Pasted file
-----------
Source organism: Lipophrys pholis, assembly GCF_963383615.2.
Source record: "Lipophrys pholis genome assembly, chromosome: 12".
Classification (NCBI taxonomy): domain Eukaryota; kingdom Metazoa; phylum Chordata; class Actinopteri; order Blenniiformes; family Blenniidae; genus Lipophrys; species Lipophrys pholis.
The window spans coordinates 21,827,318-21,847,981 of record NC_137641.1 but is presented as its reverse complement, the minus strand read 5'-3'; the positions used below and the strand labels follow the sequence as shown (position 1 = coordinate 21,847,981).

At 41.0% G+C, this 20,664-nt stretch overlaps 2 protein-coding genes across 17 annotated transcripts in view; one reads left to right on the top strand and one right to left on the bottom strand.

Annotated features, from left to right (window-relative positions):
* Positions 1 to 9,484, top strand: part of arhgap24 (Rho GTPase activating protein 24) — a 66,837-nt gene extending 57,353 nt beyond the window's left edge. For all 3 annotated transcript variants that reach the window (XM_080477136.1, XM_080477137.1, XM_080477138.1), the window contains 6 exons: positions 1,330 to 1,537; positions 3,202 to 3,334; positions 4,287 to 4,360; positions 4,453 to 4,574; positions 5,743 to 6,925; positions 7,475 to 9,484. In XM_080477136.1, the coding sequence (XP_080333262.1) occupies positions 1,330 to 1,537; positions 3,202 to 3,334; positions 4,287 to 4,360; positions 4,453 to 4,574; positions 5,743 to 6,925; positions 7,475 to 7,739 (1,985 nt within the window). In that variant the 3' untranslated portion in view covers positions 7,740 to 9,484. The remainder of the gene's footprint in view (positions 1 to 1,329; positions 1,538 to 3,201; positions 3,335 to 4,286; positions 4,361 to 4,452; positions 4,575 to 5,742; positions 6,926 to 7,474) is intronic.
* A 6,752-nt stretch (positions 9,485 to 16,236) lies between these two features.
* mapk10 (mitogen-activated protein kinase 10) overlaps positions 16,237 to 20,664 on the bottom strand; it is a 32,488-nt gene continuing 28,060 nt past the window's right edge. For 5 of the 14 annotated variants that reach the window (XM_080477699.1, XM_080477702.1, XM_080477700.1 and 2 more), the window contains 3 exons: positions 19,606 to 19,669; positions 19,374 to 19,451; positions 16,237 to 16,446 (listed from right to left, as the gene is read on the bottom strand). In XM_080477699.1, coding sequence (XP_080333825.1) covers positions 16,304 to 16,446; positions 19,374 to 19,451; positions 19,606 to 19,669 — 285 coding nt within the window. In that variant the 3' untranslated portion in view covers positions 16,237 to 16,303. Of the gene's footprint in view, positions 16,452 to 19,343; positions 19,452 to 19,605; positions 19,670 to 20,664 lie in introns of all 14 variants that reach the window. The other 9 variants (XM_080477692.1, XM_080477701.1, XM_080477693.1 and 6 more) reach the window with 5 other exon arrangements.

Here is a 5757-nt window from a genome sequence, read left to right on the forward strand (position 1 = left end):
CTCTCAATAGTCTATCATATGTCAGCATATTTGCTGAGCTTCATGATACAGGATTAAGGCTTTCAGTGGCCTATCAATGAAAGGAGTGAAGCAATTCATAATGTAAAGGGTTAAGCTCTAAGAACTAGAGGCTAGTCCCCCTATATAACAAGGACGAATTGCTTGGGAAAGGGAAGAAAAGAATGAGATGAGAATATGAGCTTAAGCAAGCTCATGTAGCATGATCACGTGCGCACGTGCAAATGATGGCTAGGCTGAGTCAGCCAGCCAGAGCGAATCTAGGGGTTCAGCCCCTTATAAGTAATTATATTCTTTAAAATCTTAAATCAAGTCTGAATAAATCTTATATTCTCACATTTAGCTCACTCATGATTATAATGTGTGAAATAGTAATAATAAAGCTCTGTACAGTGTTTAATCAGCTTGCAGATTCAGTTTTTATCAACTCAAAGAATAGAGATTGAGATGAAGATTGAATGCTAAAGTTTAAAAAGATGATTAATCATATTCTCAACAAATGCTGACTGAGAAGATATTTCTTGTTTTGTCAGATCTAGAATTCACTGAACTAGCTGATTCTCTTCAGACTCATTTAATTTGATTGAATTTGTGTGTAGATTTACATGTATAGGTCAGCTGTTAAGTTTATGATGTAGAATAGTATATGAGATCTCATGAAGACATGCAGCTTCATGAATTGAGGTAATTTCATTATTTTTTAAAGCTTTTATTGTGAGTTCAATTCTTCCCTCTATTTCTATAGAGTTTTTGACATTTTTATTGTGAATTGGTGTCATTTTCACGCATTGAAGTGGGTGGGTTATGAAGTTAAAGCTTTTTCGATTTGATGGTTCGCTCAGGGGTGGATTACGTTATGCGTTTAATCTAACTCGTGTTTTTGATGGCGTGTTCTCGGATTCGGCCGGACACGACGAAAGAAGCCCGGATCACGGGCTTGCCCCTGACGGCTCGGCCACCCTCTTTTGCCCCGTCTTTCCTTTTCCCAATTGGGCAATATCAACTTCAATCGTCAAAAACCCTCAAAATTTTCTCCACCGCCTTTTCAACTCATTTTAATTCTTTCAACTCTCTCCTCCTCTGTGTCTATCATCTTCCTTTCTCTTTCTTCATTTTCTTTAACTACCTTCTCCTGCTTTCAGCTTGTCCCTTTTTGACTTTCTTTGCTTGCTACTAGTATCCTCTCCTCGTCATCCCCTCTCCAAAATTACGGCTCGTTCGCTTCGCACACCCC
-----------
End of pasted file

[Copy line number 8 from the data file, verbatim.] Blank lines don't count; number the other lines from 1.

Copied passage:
* A 6,752-nt stretch (positions 9,485 to 16,236) lies between these two features.